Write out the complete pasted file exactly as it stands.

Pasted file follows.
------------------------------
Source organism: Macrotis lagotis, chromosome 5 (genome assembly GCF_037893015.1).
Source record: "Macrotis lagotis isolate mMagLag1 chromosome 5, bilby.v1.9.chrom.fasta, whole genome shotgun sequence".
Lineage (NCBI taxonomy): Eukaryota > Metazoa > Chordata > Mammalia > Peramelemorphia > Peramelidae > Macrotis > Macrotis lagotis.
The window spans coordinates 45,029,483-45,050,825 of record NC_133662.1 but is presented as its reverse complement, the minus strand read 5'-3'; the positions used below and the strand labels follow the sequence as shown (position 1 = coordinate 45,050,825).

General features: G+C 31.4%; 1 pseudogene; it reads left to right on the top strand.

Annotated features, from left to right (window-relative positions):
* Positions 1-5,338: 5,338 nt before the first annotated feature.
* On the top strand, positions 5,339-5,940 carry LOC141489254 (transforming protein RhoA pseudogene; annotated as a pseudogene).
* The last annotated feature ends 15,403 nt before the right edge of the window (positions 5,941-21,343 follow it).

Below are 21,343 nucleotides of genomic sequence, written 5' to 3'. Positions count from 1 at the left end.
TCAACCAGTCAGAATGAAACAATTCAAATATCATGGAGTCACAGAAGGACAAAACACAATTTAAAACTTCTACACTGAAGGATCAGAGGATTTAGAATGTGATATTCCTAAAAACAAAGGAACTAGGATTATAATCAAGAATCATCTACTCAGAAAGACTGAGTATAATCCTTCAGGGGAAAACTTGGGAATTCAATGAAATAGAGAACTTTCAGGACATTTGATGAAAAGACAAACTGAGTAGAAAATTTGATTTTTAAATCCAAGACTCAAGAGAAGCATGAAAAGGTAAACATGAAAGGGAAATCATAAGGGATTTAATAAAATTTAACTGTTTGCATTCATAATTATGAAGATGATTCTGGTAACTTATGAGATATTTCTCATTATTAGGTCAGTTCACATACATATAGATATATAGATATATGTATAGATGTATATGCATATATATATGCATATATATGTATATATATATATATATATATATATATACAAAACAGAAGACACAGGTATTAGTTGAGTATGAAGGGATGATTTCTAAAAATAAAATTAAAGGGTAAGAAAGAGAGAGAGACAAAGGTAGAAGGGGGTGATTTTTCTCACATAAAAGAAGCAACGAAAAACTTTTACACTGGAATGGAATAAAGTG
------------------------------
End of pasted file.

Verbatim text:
Source organism: Macrotis lagotis, chromosome 5 (genome assembly GCF_037893015.1).
Source record: "Macrotis lagotis isolate mMagLag1 chromosome 5, bilby.v1.9.chrom.fasta, whole genome shotgun sequence".
Lineage (NCBI taxonomy): Eukaryota > Metazoa > Chordata > Mammalia > Peramelemorphia > Peramelidae > Macrotis > Macrotis lagotis.
The window spans coordinates 45,029,483-45,050,825 of record NC_133662.1 but is presented as its reverse complement, the minus strand read 5'-3'; the positions used below and the strand labels follow the sequence as shown (position 1 = coordinate 45,050,825).

General features: G+C 31.4%; 1 pseudogene; it reads left to right on the top strand.

Annotated features, from left to right (window-relative positions):
* Positions 1-5,338: 5,338 nt before the first annotated feature.
* On the top strand, positions 5,339-5,940 carry LOC141489254 (transforming protein RhoA pseudogene; annotated as a pseudogene).
* The last annotated feature ends 15,403 nt before the right edge of the window (positions 5,941-21,343 follow it).

Below are 21,343 nucleotides of genomic sequence, written 5' to 3'. Positions count from 1 at the left end.
TCAACCAGTCAGAATGAAACAATTCAAATATCATGGAGTCACAGAAGGACAAAACACAATTTAAAACTTCTACACTGAAGGATCAGAGGATTTAGAATGTGATATTCCTAAAAACAAAGGAACTAGGATTATAATCAAGAATCATCTACTCAGAAAGACTGAGTATAATCCTTCAGGGGAAAACTTGGGAATTCAATGAAATAGAGAACTTTCAGGACATTTGATGAAAAGACAAACTGAGTAGAAAATTTGATTTTTAAATCCAAGACTCAAGAGAAGCATGAAAAGGTAAACATGAAAGGGAAATCATAAGGGATTTAATAAAATTTAACTGTTTGCATTCATAATTATGAAGATGATTCTGGTAACTTATGAGATATTTCTCATTATTAGGTCAGTTCACATACATATAGATATATAGATATATGTATAGATGTATATGCATATATATATGCATATATATGTATATATATATATATATATATATATATACAAAACAGAAGACACAGGTATTAGTTGAGTATGAAGGGATGATTTCTAAAAATAAAATTAAAGGGTAAGAAAGAGAGAGAGACAAAGGTAGAAGGGGGTGATTTTTCTCACATAAAAGAAGCAACGAAAAACTTTTACACTGGAATGGAATAAAGTG